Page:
- I had injured my shoulder in the Ulsan game, but couldn’t feel it. Alcohol is an amazing analgesic.
- Several bandits played a sloppy game of beer pong. I sincerely hoped it was just the alcohol impairing their skills.
Finally, I blinked. It was 2:00. I bid farewell, ready to rest. Of course, I couldn’t to that before an impulsive and dietarily regrettable trip to a CU (convenience store).
One box of cookies, five candy bars, and a small cake later, I collapsed on my hostel bed in an alcohol-induced sugar coma. Sleep was sparse. Every time I turned to my left side the pain jolted me awake. I think the Ulsan player tacked me at an awkward angle. I vaguely remember hitting the ground with a sickening “crunch” that made me think “I will feel that for many mornings (if not moons).”
That combined with consistent comings and goings from fellow hostelers made it arguably my worst night of sleep since my first night in Incheon.
The next morning, I awoke with searing shoulder pain. Every time I donned my jacket or backpack I winced and regretted having to do so. But I soldiered on, unfazed. With all my things, I noticed no one at the front desk.
“Do it. Sleep and dash. They don’t have your credit card or ID. They would be none the wiser.”
I can’t tell you what part of me said that. Anxiety-Brain wouldn’t dare do this. I will call him Outlaw-Brain.
“No,” I said firmly.
I paid. Who knows? Maybe I would return one day. Besides, if I was going to break the law it wouldn’t be over 13 bucks.
I grabbed the largest, cheapest americano (1,500 for 20 oz.) I’ve ever had and sat by the beach. The peaceful waves, picturesque view, and crisp autumn air were all ruined by the insufferable theme song of the aquarium next to me.
The first time I heard it I thought it was cute. By the 40th time, I was filled with inexplicable homicidal rage. By the time I met up with Hard Head and his family we couldn’t get out of town fast enough.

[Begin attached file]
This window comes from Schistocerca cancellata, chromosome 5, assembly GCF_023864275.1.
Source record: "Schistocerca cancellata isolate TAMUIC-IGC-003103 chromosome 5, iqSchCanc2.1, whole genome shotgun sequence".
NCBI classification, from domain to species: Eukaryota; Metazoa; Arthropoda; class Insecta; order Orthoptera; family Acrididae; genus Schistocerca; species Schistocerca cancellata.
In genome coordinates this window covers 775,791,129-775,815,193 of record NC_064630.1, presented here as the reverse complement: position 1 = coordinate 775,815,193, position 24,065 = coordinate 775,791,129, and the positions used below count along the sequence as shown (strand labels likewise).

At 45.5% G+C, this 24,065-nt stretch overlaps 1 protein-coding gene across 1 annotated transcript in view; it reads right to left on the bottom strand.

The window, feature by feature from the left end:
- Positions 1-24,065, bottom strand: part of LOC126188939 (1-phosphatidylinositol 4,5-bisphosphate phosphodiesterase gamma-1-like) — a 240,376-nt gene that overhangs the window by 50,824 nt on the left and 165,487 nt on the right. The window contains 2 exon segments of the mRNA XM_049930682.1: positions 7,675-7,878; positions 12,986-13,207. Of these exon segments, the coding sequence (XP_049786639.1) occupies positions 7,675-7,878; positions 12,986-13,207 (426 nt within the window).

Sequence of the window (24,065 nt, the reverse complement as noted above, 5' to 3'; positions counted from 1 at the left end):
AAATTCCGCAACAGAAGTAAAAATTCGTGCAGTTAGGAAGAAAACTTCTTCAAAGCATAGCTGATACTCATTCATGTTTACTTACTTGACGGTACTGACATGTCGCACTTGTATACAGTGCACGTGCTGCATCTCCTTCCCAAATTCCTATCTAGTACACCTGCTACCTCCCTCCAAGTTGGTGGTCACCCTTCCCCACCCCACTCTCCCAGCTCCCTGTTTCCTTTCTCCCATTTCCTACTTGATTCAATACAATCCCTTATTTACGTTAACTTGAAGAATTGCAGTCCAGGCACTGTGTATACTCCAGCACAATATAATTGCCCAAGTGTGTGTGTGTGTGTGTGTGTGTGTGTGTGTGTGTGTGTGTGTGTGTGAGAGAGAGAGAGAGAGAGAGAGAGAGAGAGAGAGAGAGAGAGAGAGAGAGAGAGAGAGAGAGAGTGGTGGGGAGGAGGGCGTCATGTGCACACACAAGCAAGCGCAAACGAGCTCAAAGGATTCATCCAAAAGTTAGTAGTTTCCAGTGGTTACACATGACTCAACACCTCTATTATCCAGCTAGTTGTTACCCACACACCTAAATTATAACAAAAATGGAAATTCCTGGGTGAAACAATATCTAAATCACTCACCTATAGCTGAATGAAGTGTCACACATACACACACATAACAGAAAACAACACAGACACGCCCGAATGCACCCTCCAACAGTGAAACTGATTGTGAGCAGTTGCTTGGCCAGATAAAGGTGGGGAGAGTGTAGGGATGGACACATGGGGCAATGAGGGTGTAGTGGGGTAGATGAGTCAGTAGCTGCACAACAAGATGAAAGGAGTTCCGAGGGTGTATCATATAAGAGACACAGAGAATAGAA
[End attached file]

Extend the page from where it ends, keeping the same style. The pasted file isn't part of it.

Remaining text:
I learned many lessons on this trip:
- Nine hours of driving is too far for a day-and-a-half trip.
- Rugby is fun, but not for me.
- Hostels here are too trusting for comfort.
- I would love to return to Haeundae Beach.
- I never want to go to the Busan Aquarium as long as I live.
- Shoulder pain is no joke.
- I miss the Misfits.
For a brief moment, my last wish came true. Hard Head dropped me off in Mokpo and I met up with them at a sam-gyup-sal restaurant. My heart overflowed with gratitude. I was too full of service station cookies to eat anything, but for a brief hour, I got my fill of pleasant company.
I swear I will have to make a new post called “My Students Wear the Darndest Sweatshirts.”
Neon crosses, redolent of Las Vegas wedding chapels, are all the rage in Namak and Mokpo.
The famous Old Gwangju City Hall Crossing is affectionately called “the yellow thing” by almost every foreigner I’ve met.
Blow up signs promoting stores is Korea’s equivalent of the “wacky inflatable arm-flailing tube man” at car dealerships. This one is for a new convenience store that opened a block from my apartment.
This is an accurate depiction of how I bowed to my teachers during my first week at work. The lower, the more humble and respectful. However, smelling your own ass is not recommended.